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Reversing the trend of weak policy implementation in the Kenyan health sector? : A study of budget allocations and spending of health resources versus set priorities

Glenngård, Anna LU and Maina, Tomas (2007) In Health Research Policy and Systems 5(3).
Abstract
Background: Policy implementation in the context of health systems is generally difficult and the Kenyan health sector situation is not an exception. In 2005, a new health sector strategic plan that outlines the vision and the policy direction of the health sector was launched and during the same year the health sector was allocated a substantial budget increment. On basis of these indications of a willingness to improve the health care system among policy makers, the objective of this study was to assess whether there was a change in policy implementation during 2005 in Kenya. 
Methodology: Budget allocations and actual expenditures compared to set policy objectives in the Kenyan health sector was studied. Three data... (More)
Background: Policy implementation in the context of health systems is generally difficult and the Kenyan health sector situation is not an exception. In 2005, a new health sector strategic plan that outlines the vision and the policy direction of the health sector was launched and during the same year the health sector was allocated a substantial budget increment. On basis of these indications of a willingness to improve the health care system among policy makers, the objective of this study was to assess whether there was a change in policy implementation during 2005 in Kenya. 
Methodology: Budget allocations and actual expenditures compared to set policy objectives in the Kenyan health sector was studied. Three data sources were used: budget estimates, interviews with key stakeholders in the health sector and government and donor documentation. 
Results: Budget allocations and actual expenditures in part go against policy objectives. Failures to use a significant proportion of available funds, reallocation of funds between line items and weak procurements systems at the local level and delays in disbursement of funds at the central level create gaps between policy objectives and policy implementation. Some of the discrepancy seems to be due to a mismatch between responsibilities and capabilities at different levels of the system. 
Conclusion: We found no evidence that the trend of weak policy implementation in the Kenyan health sector was reversed during 2005 but ongoing efforts towards hastening release of funds to the districts might help solving the issue of low absorption capacity at the district level. It is important, however, to work with clear definitions of roles and responsibilities and well-functioning communications between different levels of the system. (Less)
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author
publishing date
type
Contribution to journal
publication status
published
subject
in
Health Research Policy and Systems
volume
5
issue
3
pages
9 pages
publisher
BioMed Central
external identifiers
  • scopus:34247132217
ISSN
1478-4505
DOI
10.1186/1478-4505-5-3
language
Swedish
LU publication?
no
id
595a7727-8c46-4abf-97ba-63edbc2338a9
date added to LUP
2016-09-02 13:36:56
date last changed
2017-10-01 05:22:55
@article{595a7727-8c46-4abf-97ba-63edbc2338a9,
  abstract     = {<b>Background:</b> Policy implementation in the context of health systems is generally difficult and the Kenyan health sector situation is not an exception. In 2005, a new health sector strategic plan that outlines the vision and the policy direction of the health sector was launched and during the same year the health sector was allocated a substantial budget increment. On basis of these indications of a willingness to improve the health care system among policy makers, the objective of this study was to assess whether there was a change in policy implementation during 2005 in Kenya. <br/><b>Methodology: </b>Budget allocations and actual expenditures compared to set policy objectives in the Kenyan health sector was studied. Three data sources were used: budget estimates, interviews with key stakeholders in the health sector and government and donor documentation. <br/><b>Results: </b>Budget allocations and actual expenditures in part go against policy objectives. Failures to use a significant proportion of available funds, reallocation of funds between line items and weak procurements systems at the local level and delays in disbursement of funds at the central level create gaps between policy objectives and policy implementation. Some of the discrepancy seems to be due to a mismatch between responsibilities and capabilities at different levels of the system. <br/><b>Conclusion: </b>We found no evidence that the trend of weak policy implementation in the Kenyan health sector was reversed during 2005 but ongoing efforts towards hastening release of funds to the districts might help solving the issue of low absorption capacity at the district level. It is important, however, to work with clear definitions of roles and responsibilities and well-functioning communications between different levels of the system.},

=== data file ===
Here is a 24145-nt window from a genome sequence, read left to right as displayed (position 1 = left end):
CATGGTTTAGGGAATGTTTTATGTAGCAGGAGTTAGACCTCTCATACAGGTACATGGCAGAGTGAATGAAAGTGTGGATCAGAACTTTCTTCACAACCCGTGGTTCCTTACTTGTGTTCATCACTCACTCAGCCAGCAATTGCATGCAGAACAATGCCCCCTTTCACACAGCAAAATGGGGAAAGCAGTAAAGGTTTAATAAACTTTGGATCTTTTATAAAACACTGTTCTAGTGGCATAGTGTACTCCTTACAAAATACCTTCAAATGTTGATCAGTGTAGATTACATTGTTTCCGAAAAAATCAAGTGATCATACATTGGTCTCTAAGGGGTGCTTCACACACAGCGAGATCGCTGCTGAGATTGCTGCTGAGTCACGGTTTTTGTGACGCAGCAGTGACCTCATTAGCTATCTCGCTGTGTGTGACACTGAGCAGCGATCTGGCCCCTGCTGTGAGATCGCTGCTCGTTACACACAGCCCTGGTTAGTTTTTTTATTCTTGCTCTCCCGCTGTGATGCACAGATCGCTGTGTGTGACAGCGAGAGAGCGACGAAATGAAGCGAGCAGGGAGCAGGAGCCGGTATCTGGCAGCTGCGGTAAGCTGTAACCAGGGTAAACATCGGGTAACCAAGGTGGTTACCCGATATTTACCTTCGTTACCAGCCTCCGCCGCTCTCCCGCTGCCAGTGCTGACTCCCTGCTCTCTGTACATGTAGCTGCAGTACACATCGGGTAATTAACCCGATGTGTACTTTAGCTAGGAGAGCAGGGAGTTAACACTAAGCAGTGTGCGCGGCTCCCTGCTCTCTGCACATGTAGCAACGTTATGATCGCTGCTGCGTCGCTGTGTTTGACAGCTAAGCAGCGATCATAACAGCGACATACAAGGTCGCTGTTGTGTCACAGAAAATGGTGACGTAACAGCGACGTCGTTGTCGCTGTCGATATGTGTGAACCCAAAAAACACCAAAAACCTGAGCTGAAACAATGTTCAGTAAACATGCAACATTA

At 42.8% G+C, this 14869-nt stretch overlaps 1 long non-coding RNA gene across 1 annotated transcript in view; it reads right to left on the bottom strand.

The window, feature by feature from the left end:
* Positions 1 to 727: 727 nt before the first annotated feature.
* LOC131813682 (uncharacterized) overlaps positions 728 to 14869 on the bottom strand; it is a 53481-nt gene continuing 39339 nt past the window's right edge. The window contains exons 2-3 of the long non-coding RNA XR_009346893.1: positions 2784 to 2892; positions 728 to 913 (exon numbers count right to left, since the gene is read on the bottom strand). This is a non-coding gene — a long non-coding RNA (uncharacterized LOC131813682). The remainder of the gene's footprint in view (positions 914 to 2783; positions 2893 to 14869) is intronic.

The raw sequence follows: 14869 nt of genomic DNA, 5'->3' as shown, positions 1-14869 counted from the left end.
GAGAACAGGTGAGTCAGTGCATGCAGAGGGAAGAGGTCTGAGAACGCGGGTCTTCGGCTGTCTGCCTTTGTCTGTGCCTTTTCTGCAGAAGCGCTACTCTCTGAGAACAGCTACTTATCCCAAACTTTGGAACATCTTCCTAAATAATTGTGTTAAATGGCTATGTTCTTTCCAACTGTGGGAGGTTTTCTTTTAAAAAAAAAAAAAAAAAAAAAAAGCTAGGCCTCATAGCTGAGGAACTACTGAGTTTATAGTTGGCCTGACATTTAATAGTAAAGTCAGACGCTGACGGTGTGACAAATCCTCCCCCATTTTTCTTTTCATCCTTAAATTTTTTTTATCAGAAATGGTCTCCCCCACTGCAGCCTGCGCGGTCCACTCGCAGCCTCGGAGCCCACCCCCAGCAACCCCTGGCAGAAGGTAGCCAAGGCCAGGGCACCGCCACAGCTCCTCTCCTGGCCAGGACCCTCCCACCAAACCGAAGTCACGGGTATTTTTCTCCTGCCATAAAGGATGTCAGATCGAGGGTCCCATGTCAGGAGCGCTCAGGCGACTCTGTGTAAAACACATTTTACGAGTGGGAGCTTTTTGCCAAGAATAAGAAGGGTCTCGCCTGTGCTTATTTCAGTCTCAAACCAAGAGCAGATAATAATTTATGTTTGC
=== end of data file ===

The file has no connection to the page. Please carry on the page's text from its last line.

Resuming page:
author       = {Glenngård, Anna and Maina, Tomas},
  issn         = {1478-4505},
  language     = {swe},
  month        = {03},
  number       = {3},
  pages        = {9},
  publisher    = {BioMed Central},
  series       = {Health Research Policy and Systems},
  title        = {Reversing the trend of weak policy implementation in the Kenyan health sector? : A study of budget allocations and spending of health resources versus set priorities},
  url          = {http://dx.doi.org/10.1186/1478-4505-5-3},
  volume       = {5},
  year         = {2007},
}